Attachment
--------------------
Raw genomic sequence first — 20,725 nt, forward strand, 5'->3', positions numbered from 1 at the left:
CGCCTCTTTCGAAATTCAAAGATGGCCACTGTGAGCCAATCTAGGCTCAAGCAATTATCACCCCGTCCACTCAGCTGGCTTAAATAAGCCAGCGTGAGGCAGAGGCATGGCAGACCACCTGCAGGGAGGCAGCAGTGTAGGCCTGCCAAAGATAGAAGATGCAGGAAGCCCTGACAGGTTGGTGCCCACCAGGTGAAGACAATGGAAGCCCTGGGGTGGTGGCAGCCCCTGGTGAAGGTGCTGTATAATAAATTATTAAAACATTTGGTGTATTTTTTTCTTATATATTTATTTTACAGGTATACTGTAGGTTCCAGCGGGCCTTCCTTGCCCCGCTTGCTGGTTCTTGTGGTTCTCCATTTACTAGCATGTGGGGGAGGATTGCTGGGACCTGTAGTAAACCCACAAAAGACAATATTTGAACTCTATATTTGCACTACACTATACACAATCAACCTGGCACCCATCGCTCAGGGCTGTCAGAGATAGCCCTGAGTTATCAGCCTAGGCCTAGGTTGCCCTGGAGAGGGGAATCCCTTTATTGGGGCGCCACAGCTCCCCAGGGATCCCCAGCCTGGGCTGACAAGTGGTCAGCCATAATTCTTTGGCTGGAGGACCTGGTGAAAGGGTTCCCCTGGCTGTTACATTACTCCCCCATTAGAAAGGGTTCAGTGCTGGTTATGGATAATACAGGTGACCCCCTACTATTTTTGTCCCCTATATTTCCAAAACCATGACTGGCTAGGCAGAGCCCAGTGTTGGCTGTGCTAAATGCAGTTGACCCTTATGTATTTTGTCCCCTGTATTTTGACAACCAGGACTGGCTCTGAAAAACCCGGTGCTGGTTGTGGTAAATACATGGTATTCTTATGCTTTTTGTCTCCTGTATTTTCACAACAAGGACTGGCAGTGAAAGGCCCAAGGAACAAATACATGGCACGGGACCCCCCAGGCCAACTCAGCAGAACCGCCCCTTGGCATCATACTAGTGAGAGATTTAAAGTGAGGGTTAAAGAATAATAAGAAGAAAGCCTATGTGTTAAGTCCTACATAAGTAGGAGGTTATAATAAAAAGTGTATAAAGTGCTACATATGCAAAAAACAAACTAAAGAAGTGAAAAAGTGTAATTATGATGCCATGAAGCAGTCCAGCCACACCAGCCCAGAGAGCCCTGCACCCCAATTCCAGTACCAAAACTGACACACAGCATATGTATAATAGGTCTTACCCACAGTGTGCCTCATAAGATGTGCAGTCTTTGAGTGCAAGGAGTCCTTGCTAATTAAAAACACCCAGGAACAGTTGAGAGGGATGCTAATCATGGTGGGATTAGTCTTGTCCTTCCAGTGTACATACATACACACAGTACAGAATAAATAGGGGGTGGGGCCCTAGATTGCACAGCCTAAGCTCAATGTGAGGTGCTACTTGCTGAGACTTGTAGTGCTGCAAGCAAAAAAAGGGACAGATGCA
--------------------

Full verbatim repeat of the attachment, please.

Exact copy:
Raw genomic sequence first — 20,725 nt, forward strand, 5'->3', positions numbered from 1 at the left:
CGCCTCTTTCGAAATTCAAAGATGGCCACTGTGAGCCAATCTAGGCTCAAGCAATTATCACCCCGTCCACTCAGCTGGCTTAAATAAGCCAGCGTGAGGCAGAGGCATGGCAGACCACCTGCAGGGAGGCAGCAGTGTAGGCCTGCCAAAGATAGAAGATGCAGGAAGCCCTGACAGGTTGGTGCCCACCAGGTGAAGACAATGGAAGCCCTGGGGTGGTGGCAGCCCCTGGTGAAGGTGCTGTATAATAAATTATTAAAACATTTGGTGTATTTTTTTCTTATATATTTATTTTACAGGTATACTGTAGGTTCCAGCGGGCCTTCCTTGCCCCGCTTGCTGGTTCTTGTGGTTCTCCATTTACTAGCATGTGGGGGAGGATTGCTGGGACCTGTAGTAAACCCACAAAAGACAATATTTGAACTCTATATTTGCACTACACTATACACAATCAACCTGGCACCCATCGCTCAGGGCTGTCAGAGATAGCCCTGAGTTATCAGCCTAGGCCTAGGTTGCCCTGGAGAGGGGAATCCCTTTATTGGGGCGCCACAGCTCCCCAGGGATCCCCAGCCTGGGCTGACAAGTGGTCAGCCATAATTCTTTGGCTGGAGGACCTGGTGAAAGGGTTCCCCTGGCTGTTACATTACTCCCCCATTAGAAAGGGTTCAGTGCTGGTTATGGATAATACAGGTGACCCCCTACTATTTTTGTCCCCTATATTTCCAAAACCATGACTGGCTAGGCAGAGCCCAGTGTTGGCTGTGCTAAATGCAGTTGACCCTTATGTATTTTGTCCCCTGTATTTTGACAACCAGGACTGGCTCTGAAAAACCCGGTGCTGGTTGTGGTAAATACATGGTATTCTTATGCTTTTTGTCTCCTGTATTTTCACAACAAGGACTGGCAGTGAAAGGCCCAAGGAACAAATACATGGCACGGGACCCCCCAGGCCAACTCAGCAGAACCGCCCCTTGGCATCATACTAGTGAGAGATTTAAAGTGAGGGTTAAAGAATAATAAGAAGAAAGCCTATGTGTTAAGTCCTACATAAGTAGGAGGTTATAATAAAAAGTGTATAAAGTGCTACATATGCAAAAAACAAACTAAAGAAGTGAAAAAGTGTAATTATGATGCCATGAAGCAGTCCAGCCACACCAGCCCAGAGAGCCCTGCACCCCAATTCCAGTACCAAAACTGACACACAGCATATGTATAATAGGTCTTACCCACAGTGTGCCTCATAAGATGTGCAGTCTTTGAGTGCAAGGAGTCCTTGCTAATTAAAAACACCCAGGAACAGTTGAGAGGGATGCTAATCATGGTGGGATTAGTCTTGTCCTTCCAGTGTACATACATACACACAGTACAGAATAAATAGGGGGTGGGGCCCTAGATTGCACAGCCTAAGCTCAATGTGAGGTGCTACTTGCTGAGACTTGTAGTGCTGCAAGCAAAAAAAGGGACAGATGCA